AAPG Statements on:
- Onshore Access
- Geologic Carbon Storage
- Atlantic Outer Continental Shelf Resources
- Hydraulic Fracturing
- Preservation of Geological and Geophysical Data
- National Petroleum Reserve-Alaska Access
- Arctic National Wildlife Refuge Access
- United States National Energy Supply
- Climate Change
- Tax Reform
- Natural Gas Supply Concerns
- Reformation of the Endangered Species Act
- Reformation of the Clean Water Act -- Wetlands Access
- Offshore OCS Access
- Research and Development Needs
- Oil and Gas Workforce Needs in the 21st Century
Reformation of the Endangered Species Act (PDF)
Efforts to reform and reauthorize the Endangered Species Act (ESA) have been before Congress since 1992. For a variety of reasons, to date all efforts to achieve reauthorization of the ESA have failed. Congress and many interest groups and federal agencies acknowledge the need for substantial revision of the ESA. A compromise that will both protect endangered species and minimize the impact on private property has proved elusive.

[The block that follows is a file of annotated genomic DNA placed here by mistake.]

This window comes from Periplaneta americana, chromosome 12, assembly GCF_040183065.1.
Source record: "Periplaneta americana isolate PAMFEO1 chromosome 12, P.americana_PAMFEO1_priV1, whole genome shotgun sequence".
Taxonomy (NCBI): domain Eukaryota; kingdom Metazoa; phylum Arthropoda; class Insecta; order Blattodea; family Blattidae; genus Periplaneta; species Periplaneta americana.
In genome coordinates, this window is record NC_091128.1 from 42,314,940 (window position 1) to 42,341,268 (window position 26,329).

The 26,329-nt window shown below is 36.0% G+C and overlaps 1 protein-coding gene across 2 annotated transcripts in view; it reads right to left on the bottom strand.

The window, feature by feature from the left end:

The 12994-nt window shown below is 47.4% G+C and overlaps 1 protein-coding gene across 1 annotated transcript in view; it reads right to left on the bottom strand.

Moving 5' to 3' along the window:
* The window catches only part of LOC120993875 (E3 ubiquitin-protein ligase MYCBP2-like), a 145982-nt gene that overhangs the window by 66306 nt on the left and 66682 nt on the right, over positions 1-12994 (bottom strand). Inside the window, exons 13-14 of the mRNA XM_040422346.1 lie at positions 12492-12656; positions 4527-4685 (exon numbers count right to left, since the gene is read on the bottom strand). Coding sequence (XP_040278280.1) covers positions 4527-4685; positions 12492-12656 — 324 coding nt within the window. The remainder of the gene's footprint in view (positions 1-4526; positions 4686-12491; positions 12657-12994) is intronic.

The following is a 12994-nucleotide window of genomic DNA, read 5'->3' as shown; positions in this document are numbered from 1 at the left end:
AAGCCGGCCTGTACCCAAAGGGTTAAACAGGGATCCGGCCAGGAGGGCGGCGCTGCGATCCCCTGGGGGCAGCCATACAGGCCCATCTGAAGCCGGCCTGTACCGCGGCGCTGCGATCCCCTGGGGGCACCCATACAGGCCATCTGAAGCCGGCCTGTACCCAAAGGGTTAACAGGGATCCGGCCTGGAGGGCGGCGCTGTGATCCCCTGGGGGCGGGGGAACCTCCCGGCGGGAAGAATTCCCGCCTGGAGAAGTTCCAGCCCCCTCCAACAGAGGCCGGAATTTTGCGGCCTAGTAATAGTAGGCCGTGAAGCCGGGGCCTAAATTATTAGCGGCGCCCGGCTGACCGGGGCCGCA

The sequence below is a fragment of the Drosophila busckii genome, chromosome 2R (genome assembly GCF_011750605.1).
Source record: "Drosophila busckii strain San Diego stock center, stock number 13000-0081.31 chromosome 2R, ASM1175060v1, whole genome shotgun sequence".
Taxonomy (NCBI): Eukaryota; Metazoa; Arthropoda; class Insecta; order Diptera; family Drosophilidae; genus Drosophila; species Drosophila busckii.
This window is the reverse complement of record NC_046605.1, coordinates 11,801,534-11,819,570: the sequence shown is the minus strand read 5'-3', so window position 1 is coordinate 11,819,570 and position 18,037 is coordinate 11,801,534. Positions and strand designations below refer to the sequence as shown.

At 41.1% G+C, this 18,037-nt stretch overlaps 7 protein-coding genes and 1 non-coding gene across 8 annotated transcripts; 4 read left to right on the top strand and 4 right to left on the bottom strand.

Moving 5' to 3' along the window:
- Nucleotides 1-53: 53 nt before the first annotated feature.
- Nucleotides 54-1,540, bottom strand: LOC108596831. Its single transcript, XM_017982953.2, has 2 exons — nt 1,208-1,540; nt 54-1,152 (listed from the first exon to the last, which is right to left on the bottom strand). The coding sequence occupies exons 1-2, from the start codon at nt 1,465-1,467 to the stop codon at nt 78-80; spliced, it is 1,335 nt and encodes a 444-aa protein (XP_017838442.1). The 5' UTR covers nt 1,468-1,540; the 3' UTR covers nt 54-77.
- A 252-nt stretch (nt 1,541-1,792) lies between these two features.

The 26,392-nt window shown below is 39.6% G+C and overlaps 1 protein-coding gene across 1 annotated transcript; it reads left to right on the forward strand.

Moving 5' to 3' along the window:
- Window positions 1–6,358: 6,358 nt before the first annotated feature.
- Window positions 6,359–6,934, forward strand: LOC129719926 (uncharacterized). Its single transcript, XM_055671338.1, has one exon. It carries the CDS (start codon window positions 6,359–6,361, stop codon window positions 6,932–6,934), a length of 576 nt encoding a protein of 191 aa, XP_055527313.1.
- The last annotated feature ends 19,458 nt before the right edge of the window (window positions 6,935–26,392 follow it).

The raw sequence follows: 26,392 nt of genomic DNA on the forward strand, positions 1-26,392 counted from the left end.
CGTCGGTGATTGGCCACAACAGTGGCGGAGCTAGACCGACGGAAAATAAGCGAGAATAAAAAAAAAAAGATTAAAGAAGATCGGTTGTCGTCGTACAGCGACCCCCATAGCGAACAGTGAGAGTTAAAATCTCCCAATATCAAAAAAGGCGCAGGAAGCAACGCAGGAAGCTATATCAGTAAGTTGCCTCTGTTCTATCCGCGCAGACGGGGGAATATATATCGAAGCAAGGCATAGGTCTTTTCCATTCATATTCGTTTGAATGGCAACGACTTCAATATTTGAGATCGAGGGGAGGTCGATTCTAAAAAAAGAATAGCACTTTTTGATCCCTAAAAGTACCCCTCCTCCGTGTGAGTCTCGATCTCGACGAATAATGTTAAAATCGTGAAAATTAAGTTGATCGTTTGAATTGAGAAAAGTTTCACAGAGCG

The Endangered Species Act of 1973 (Public Law. 93-205) marks a culmination of federal legislative initiatives in the 20th Century to preserve species considered endangered. The Lacy Act in 1900, prohibiting interstate commerce of state-banned wildlife products, was the first such effort by Congress. In 1966, it was the Endangered Species Preservation Act (P.L. 89-669) that first afforded protection to entire groups of threatened species. Prior to this century, wildlife conservation measures were largely the responsibility of individual states.
AAPG supports the reform of the Endangered Species Act of 1973 (Public.Law 93-205) to provide consistent and reasonable action for the preservation of endangered species while minimizing the potential adverse effects upon private property owners and impact upon industries dependent upon access to public and private lands for natural resource development.